So how do boards deal with their “difficult” owners? This is something that community managers have to deal with all the time and so we either develop the skills to deal with them or we cease being community managers. No joke. When I use the phrase “difficult” owners I’m not implying that these are bad people; they rarely are. Many times they simply don’t understand what they’ve bought into, and that can cause a negative reaction. They may also just be frustrated by some other thing in their lives that they can’t control; it may not even really be about the HOA. So what’s the best way to deal with them?
Here are the strategies that I use when dealing with them:
- Stay calm and try to hear them out. Sometimes just taking the time to listen to (and really hear) what the owner is concerned about can be enough to diffuse the situation. Unless the owner is abusive, it’s usually best to let them talk until they’ve talked themselves out.
- Offer information to address whatever they’re concerned about. If they ask why the dues are so high, you can send them the budget. If they don’t understand why they received a late fee, you can send them the payment resolution. It’s good to tell them the information as well, but I have found it is more powerful (and harder to argue against) a document, especially if it’s one they have probably seen before.
- Ask them to put it in writing. I use this technique quite often if someone is so upset that they can’t talk themselves out. It’s important that you make this ask in a very particular manner, because you don’t want them to think that you’re simply trying to fob them off. This is not what this accomplishes! When you make this request, explain to the owner that you really want to help them get this matter resolved, but that the entire board needs to consider it, and rather than you trying to relay the owner’s concerns, it would be much more helpful to have the owner put his/her concerns in his/her own words, to ensure there is no miscommunication. What this does is it forces the owner to think very clearly and logically about what s/he is upset about, and it allows the manager or the individual board member to bring the issues to the entire board to determine if these concerns are valid. One important note: when you receive that written document, make sure the issues raised in it that require discussion by the board are placed on the next meeting’s agenda and a decision to take or not to take action is made at that meeting. Otherwise the difficult owner will simply go back into frustration mode and nothing will have been accomplished except that you are more likely to face the final option (below).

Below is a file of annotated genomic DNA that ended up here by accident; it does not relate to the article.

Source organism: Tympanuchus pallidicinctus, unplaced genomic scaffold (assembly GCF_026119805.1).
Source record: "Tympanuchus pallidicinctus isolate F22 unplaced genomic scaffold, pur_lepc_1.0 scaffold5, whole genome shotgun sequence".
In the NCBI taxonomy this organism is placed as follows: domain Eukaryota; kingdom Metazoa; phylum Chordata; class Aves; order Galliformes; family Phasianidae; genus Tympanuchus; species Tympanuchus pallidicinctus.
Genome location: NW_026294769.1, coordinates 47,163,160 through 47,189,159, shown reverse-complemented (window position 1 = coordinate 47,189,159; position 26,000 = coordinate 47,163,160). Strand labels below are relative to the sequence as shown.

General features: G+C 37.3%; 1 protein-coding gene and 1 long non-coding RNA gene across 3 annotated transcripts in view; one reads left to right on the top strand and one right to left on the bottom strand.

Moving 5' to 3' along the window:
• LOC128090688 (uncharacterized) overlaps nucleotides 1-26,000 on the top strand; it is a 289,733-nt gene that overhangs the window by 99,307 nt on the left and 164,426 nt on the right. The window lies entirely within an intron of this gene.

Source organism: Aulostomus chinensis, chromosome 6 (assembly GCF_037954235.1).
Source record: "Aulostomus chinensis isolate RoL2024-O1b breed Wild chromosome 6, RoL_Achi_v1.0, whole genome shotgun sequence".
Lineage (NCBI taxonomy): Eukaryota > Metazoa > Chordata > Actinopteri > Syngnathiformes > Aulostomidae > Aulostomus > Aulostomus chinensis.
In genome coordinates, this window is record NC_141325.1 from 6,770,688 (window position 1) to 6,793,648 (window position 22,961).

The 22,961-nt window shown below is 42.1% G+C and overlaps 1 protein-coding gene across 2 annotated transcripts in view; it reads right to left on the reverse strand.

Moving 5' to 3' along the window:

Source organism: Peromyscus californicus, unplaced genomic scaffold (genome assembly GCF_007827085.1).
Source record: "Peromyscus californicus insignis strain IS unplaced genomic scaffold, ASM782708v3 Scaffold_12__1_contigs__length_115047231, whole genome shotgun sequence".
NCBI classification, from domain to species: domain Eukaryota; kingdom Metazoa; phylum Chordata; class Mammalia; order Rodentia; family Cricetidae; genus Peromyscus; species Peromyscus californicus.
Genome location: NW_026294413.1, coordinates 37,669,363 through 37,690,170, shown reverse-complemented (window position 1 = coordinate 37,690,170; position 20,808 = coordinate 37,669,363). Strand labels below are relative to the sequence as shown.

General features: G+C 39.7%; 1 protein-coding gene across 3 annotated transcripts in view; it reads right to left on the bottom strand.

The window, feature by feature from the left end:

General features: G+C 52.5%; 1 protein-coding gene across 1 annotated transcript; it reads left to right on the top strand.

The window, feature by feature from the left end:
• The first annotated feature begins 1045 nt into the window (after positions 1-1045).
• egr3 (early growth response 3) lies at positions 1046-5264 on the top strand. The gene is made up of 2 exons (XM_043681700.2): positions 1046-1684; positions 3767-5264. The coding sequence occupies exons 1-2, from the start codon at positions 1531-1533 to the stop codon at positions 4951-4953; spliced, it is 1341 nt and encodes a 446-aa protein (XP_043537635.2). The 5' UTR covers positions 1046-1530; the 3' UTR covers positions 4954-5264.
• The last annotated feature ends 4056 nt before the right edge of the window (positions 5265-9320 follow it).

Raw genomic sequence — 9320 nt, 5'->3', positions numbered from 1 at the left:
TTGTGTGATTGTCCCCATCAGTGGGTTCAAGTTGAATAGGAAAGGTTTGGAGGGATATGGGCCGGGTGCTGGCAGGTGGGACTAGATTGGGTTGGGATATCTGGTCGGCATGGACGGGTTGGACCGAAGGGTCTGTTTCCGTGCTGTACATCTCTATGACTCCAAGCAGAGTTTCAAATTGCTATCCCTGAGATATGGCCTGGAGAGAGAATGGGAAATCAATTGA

- If all else fails, apologize and hang up. This is a hard decision to make, but no one deserves to be verbally assaulted over the phone. If the owner cannot be civil and he or she has been warned, it is perfectly acceptable to tell him/her: “I’m very sorry but I don’t think we can resolve this problem at this time and so I’m ending this call now. Goodbye.” In my entire career (13+ years as of the writing of this post), I think I’ve only had to use this technique three or four times in the hundreds (thousands?!) of phone calls I’ve had with owners over the years. I always try my best to hear them out, alleviate their concerns, provide them information, etc., but there may be an owner that is simply too difficult, and rather than have to accept the abuse, it is okay to end the communication. At that point, nothing positive will happen anyway.
Remember, the difficult person at the end of the phone may not only be upset about the association. They may be facing any number of troubles in their lives (personal, professional, financial) that are making them feel angry and hostile. Try to hear them out, offer information, ask them to put it in writing, and if all else fails, apologize and hang up.